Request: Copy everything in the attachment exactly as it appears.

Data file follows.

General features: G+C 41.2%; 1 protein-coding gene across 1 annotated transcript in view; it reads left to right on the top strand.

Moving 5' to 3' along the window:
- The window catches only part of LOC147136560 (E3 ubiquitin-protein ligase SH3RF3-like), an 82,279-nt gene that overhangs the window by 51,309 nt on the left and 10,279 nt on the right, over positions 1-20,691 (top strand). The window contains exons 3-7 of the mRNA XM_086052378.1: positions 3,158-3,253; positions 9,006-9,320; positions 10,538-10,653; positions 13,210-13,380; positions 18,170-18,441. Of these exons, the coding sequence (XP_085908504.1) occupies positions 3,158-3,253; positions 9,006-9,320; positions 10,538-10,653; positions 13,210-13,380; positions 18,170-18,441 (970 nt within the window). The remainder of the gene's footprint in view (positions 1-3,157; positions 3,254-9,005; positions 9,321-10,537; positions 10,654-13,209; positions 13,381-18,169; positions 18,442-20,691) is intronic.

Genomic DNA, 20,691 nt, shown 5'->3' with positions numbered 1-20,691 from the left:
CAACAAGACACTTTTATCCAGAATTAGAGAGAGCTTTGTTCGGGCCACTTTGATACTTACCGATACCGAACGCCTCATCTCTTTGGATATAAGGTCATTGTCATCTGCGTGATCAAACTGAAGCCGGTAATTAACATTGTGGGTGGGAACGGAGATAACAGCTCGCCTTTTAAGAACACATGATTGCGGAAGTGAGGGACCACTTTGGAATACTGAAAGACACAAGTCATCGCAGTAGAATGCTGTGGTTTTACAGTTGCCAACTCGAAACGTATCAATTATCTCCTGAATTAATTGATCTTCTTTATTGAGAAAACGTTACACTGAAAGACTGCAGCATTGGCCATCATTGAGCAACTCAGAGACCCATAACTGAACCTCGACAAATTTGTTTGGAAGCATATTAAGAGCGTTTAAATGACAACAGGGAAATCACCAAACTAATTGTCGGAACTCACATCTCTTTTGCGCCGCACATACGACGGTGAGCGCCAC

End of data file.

General features: G+C 41.2%; 1 protein-coding gene across 1 annotated transcript in view; it reads left to right on the top strand.

Moving 5' to 3' along the window:
- The window catches only part of LOC147136560 (E3 ubiquitin-protein ligase SH3RF3-like), an 82,279-nt gene that overhangs the window by 51,309 nt on the left and 10,279 nt on the right, over positions 1-20,691 (top strand). The window contains exons 3-7 of the mRNA XM_086052378.1: positions 3,158-3,253; positions 9,006-9,320; positions 10,538-10,653; positions 13,210-13,380; positions 18,170-18,441. Of these exons, the coding sequence (XP_085908504.1) occupies positions 3,158-3,253; positions 9,006-9,320; positions 10,538-10,653; positions 13,210-13,380; positions 18,170-18,441 (970 nt within the window). The remainder of the gene's footprint in view (positions 1-3,157; positions 3,254-9,005; positions 9,321-10,537; positions 10,654-13,209; positions 13,381-18,169; positions 18,442-20,691) is intronic.

Genomic DNA, 20,691 nt, shown 5'->3' with positions numbered 1-20,691 from the left:
CAACAAGACACTTTTATCCAGAATTAGAGAGAGCTTTGTTCGGGCCACTTTGATACTTACCGATACCGAACGCCTCATCTCTTTGGATATAAGGTCATTGTCATCTGCGTGATCAAACTGAAGCCGGTAATTAACATTGTGGGTGGGAACGGAGATAACAGCTCGCCTTTTAAGAACACATGATTGCGGAAGTGAGGGACCACTTTGGAATACTGAAAGACACAAGTCATCGCAGTAGAATGCTGTGGTTTTACAGTTGCCAACTCGAAACGTATCAATTATCTCCTGAATTAATTGATCTTCTTTATTGAGAAAACGTTACACTGAAAGACTGCAGCATTGGCCATCATTGAGCAACTCAGAGACCCATAACTGAACCTCGACAAATTTGTTTGGAAGCATATTAAGAGCGTTTAAATGACAACAGGGAAATCACCAAACTAATTGTCGGAACTCACATCTCTTTTGCGCCGCACATACGACGGTGAGCGCCAC